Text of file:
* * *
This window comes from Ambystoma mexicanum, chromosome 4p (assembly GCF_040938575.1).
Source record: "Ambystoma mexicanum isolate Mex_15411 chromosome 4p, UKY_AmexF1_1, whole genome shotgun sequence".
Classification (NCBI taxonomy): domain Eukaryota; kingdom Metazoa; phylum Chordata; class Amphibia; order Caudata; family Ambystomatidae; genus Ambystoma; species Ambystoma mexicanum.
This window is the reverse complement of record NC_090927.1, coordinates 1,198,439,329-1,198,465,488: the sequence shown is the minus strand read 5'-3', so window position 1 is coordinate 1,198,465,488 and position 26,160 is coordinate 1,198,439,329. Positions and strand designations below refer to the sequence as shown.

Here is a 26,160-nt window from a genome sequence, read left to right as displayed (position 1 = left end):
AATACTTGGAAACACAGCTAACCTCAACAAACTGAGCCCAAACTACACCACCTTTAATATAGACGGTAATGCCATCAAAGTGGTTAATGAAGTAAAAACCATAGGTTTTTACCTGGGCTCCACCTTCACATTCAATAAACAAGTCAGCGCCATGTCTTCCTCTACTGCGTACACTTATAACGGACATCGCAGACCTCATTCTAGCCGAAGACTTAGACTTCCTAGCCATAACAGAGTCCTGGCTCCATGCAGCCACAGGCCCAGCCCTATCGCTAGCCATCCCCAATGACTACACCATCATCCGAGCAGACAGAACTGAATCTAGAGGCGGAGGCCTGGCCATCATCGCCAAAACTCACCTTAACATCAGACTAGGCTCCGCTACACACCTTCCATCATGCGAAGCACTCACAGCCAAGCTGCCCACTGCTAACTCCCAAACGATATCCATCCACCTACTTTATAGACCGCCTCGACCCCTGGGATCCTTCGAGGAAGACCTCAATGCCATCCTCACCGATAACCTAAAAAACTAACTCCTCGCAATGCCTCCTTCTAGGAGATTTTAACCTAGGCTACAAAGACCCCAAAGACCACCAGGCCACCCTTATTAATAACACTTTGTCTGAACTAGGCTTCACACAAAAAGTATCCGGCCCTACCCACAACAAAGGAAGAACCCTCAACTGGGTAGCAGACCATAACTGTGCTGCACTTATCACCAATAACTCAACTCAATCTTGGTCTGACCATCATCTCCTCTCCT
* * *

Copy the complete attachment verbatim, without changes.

This window comes from Ambystoma mexicanum, chromosome 4p (assembly GCF_040938575.1).
Source record: "Ambystoma mexicanum isolate Mex_15411 chromosome 4p, UKY_AmexF1_1, whole genome shotgun sequence".
Classification (NCBI taxonomy): domain Eukaryota; kingdom Metazoa; phylum Chordata; class Amphibia; order Caudata; family Ambystomatidae; genus Ambystoma; species Ambystoma mexicanum.
This window is the reverse complement of record NC_090927.1, coordinates 1,198,439,329-1,198,465,488: the sequence shown is the minus strand read 5'-3', so window position 1 is coordinate 1,198,465,488 and position 26,160 is coordinate 1,198,439,329. Positions and strand designations below refer to the sequence as shown.

Here is a 26,160-nt window from a genome sequence, read left to right as displayed (position 1 = left end):
AATACTTGGAAACACAGCTAACCTCAACAAACTGAGCCCAAACTACACCACCTTTAATATAGACGGTAATGCCATCAAAGTGGTTAATGAAGTAAAAACCATAGGTTTTTACCTGGGCTCCACCTTCACATTCAATAAACAAGTCAGCGCCATGTCTTCCTCTACTGCGTACACTTATAACGGACATCGCAGACCTCATTCTAGCCGAAGACTTAGACTTCCTAGCCATAACAGAGTCCTGGCTCCATGCAGCCACAGGCCCAGCCCTATCGCTAGCCATCCCCAATGACTACACCATCATCCGAGCAGACAGAACTGAATCTAGAGGCGGAGGCCTGGCCATCATCGCCAAAACTCACCTTAACATCAGACTAGGCTCCGCTACACACCTTCCATCATGCGAAGCACTCACAGCCAAGCTGCCCACTGCTAACTCCCAAACGATATCCATCCACCTACTTTATAGACCGCCTCGACCCCTGGGATCCTTCGAGGAAGACCTCAATGCCATCCTCACCGATAACCTAAAAAACTAACTCCTCGCAATGCCTCCTTCTAGGAGATTTTAACCTAGGCTACAAAGACCCCAAAGACCACCAGGCCACCCTTATTAATAACACTTTGTCTGAACTAGGCTTCACACAAAAAGTATCCGGCCCTACCCACAACAAAGGAAGAACCCTCAACTGGGTAGCAGACCATAACTGTGCTGCACTTATCACCAATAACTCAACTCAATCTTGGTCTGACCATCATCTCCTCTCCT